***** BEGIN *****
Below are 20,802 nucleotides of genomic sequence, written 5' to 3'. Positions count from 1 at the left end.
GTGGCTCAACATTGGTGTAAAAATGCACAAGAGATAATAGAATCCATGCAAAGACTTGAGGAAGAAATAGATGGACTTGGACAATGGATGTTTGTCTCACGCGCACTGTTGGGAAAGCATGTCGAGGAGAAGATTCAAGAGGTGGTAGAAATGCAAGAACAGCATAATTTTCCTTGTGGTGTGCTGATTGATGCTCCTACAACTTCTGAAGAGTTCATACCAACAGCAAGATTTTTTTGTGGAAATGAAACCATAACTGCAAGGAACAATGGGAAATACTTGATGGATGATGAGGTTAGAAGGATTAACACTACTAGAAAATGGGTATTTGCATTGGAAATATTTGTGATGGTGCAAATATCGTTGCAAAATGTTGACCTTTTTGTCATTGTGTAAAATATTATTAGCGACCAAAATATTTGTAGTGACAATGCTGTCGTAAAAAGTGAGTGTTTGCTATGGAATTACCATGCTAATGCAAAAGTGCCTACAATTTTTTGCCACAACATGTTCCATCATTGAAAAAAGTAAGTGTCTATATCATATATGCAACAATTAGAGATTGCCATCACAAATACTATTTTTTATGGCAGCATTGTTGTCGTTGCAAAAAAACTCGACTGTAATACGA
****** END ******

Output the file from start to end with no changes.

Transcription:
Below are 20,802 nucleotides of genomic sequence, written 5' to 3'. Positions count from 1 at the left end.
GTGGCTCAACATTGGTGTAAAAATGCACAAGAGATAATAGAATCCATGCAAAGACTTGAGGAAGAAATAGATGGACTTGGACAATGGATGTTTGTCTCACGCGCACTGTTGGGAAAGCATGTCGAGGAGAAGATTCAAGAGGTGGTAGAAATGCAAGAACAGCATAATTTTCCTTGTGGTGTGCTGATTGATGCTCCTACAACTTCTGAAGAGTTCATACCAACAGCAAGATTTTTTTGTGGAAATGAAACCATAACTGCAAGGAACAATGGGAAATACTTGATGGATGATGAGGTTAGAAGGATTAACACTACTAGAAAATGGGTATTTGCATTGGAAATATTTGTGATGGTGCAAATATCGTTGCAAAATGTTGACCTTTTTGTCATTGTGTAAAATATTATTAGCGACCAAAATATTTGTAGTGACAATGCTGTCGTAAAAAGTGAGTGTTTGCTATGGAATTACCATGCTAATGCAAAAGTGCCTACAATTTTTTGCCACAACATGTTCCATCATTGAAAAAAGTAAGTGTCTATATCATATATGCAACAATTAGAGATTGCCATCACAAATACTATTTTTTATGGCAGCATTGTTGTCGTTGCAAAAAAACTCGACTGTAATACGA